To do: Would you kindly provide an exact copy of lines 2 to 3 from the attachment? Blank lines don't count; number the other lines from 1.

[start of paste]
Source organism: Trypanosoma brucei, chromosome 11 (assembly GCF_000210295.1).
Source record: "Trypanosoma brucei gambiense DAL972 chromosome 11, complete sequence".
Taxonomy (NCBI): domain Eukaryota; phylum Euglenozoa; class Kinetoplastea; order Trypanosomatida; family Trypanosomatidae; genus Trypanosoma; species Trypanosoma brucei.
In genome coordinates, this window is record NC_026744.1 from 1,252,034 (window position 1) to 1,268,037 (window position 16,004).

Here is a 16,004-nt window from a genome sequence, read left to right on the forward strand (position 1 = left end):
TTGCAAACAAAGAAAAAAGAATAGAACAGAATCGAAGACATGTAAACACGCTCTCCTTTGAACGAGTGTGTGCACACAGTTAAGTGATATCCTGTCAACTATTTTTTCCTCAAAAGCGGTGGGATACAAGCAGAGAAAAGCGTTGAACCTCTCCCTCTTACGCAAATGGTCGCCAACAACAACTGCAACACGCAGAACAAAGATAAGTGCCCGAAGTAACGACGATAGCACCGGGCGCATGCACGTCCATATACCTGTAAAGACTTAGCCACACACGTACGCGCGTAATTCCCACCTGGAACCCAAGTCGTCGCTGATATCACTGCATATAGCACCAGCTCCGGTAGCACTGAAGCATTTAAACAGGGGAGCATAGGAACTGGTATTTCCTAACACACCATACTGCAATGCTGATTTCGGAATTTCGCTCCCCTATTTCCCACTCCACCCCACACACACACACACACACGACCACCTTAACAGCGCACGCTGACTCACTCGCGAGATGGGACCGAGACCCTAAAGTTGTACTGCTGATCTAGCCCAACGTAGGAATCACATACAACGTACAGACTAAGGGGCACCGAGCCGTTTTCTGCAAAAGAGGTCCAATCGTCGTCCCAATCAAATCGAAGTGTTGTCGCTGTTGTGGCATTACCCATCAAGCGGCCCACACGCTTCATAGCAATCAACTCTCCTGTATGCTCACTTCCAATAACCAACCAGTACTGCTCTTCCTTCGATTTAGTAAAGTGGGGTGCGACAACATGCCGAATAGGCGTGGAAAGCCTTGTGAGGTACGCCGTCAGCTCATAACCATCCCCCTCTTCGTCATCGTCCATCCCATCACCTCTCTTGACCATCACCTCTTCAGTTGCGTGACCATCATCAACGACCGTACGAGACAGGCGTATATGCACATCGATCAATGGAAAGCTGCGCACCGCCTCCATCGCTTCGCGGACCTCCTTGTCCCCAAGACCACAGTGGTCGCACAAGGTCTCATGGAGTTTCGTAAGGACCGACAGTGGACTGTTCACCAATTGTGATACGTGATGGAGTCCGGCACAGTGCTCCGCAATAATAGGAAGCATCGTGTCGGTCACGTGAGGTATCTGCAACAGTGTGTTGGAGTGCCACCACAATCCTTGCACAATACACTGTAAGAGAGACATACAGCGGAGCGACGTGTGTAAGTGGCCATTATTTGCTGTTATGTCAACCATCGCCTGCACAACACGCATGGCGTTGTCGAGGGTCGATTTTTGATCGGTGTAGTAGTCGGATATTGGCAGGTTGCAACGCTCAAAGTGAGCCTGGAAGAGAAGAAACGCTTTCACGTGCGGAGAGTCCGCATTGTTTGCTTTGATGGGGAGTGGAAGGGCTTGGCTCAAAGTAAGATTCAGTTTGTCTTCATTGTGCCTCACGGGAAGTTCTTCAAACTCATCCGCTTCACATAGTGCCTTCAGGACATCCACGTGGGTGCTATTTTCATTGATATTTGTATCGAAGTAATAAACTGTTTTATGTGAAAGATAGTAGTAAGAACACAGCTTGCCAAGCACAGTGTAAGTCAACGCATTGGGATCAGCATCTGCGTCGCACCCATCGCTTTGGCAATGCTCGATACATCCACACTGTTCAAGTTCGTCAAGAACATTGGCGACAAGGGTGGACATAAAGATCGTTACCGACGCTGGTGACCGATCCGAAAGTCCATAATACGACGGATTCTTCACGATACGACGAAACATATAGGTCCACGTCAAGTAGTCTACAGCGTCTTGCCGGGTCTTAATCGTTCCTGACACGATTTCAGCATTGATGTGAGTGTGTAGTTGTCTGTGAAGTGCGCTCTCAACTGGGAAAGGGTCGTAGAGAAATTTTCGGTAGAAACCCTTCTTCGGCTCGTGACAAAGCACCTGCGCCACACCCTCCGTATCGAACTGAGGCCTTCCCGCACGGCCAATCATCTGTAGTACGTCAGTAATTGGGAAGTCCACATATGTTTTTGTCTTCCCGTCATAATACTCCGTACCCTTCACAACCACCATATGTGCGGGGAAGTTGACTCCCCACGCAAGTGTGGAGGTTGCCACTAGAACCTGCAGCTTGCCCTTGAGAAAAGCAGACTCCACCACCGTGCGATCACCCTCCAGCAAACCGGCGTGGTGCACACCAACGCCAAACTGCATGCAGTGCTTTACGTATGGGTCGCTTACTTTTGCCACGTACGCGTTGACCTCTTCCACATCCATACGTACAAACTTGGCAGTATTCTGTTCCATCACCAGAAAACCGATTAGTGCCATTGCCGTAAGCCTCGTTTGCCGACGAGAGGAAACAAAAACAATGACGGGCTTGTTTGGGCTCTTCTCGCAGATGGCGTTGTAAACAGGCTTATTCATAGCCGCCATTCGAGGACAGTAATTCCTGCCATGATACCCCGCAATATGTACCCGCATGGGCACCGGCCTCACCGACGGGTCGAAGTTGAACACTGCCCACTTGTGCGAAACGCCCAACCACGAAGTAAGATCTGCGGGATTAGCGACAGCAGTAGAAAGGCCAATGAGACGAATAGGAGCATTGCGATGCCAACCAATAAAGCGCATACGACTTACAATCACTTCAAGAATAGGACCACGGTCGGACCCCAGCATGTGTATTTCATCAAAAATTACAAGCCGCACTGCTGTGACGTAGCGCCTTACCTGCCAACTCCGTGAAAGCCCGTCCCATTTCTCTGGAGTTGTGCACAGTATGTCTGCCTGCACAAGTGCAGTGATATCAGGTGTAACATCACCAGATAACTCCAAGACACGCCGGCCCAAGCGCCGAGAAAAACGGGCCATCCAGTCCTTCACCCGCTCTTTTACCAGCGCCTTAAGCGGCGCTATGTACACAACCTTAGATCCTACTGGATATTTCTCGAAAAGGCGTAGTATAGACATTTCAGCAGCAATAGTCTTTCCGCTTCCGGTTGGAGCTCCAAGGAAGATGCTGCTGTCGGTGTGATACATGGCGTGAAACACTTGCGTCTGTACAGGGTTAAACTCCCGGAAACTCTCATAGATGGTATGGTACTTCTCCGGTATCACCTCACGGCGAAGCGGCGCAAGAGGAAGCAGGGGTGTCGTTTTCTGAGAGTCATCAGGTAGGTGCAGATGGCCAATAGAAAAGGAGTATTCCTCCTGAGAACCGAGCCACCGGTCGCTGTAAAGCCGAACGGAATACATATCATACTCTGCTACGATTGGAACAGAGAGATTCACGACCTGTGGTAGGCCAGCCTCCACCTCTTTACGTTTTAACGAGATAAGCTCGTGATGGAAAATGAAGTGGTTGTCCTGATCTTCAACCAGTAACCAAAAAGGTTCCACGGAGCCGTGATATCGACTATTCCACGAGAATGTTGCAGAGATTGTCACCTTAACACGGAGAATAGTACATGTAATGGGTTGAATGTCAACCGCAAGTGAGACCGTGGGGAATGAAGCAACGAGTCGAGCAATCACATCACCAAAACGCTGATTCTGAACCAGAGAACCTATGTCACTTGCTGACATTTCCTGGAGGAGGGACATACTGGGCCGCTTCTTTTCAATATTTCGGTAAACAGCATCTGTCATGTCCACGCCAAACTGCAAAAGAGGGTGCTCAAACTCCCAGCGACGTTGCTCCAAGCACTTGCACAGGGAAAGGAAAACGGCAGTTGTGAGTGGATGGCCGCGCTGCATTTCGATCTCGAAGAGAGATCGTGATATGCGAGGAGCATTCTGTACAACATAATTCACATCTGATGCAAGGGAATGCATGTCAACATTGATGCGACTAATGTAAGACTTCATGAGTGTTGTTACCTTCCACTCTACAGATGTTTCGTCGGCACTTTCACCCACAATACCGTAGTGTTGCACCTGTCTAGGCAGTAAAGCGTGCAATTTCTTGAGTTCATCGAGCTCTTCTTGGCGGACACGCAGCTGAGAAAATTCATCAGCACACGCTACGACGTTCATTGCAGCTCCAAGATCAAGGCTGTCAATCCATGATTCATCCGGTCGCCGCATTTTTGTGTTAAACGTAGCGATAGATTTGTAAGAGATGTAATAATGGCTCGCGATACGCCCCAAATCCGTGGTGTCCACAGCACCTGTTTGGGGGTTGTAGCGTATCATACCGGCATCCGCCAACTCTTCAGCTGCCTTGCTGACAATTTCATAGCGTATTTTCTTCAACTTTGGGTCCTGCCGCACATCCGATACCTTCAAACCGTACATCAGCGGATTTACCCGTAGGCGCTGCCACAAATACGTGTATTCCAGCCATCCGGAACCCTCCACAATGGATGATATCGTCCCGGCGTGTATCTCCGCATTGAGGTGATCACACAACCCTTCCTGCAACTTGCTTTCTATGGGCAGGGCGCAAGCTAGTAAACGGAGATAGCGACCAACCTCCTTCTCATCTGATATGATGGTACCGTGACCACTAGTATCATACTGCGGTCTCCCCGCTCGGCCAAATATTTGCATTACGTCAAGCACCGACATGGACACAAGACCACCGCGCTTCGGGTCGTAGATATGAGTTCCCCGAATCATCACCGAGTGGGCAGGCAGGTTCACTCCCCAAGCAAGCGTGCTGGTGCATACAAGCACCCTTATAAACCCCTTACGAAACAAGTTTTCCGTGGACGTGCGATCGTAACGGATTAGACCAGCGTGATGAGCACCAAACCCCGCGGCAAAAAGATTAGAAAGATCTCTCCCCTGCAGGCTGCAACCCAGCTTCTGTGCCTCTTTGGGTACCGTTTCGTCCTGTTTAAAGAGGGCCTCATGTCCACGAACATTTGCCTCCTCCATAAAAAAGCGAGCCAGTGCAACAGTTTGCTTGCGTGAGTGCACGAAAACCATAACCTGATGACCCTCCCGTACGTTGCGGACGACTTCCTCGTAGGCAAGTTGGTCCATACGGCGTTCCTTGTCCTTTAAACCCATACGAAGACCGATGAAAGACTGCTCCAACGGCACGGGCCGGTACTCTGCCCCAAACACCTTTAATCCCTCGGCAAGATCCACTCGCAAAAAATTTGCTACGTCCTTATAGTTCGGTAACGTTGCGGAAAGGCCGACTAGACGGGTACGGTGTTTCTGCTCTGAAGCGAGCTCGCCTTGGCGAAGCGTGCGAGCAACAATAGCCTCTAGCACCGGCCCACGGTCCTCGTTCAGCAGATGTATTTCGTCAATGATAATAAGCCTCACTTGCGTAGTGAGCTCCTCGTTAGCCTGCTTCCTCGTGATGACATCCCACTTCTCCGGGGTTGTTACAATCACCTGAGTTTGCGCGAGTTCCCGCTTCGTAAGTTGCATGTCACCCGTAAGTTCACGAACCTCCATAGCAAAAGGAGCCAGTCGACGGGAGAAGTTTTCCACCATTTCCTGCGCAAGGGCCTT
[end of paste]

Source record: "Trypanosoma brucei gambiense DAL972 chromosome 11, complete sequence".
Taxonomy (NCBI): domain Eukaryota; phylum Euglenozoa; class Kinetoplastea; order Trypanosomatida; family Trypanosomatidae; genus Trypanosoma; species Trypanosoma brucei.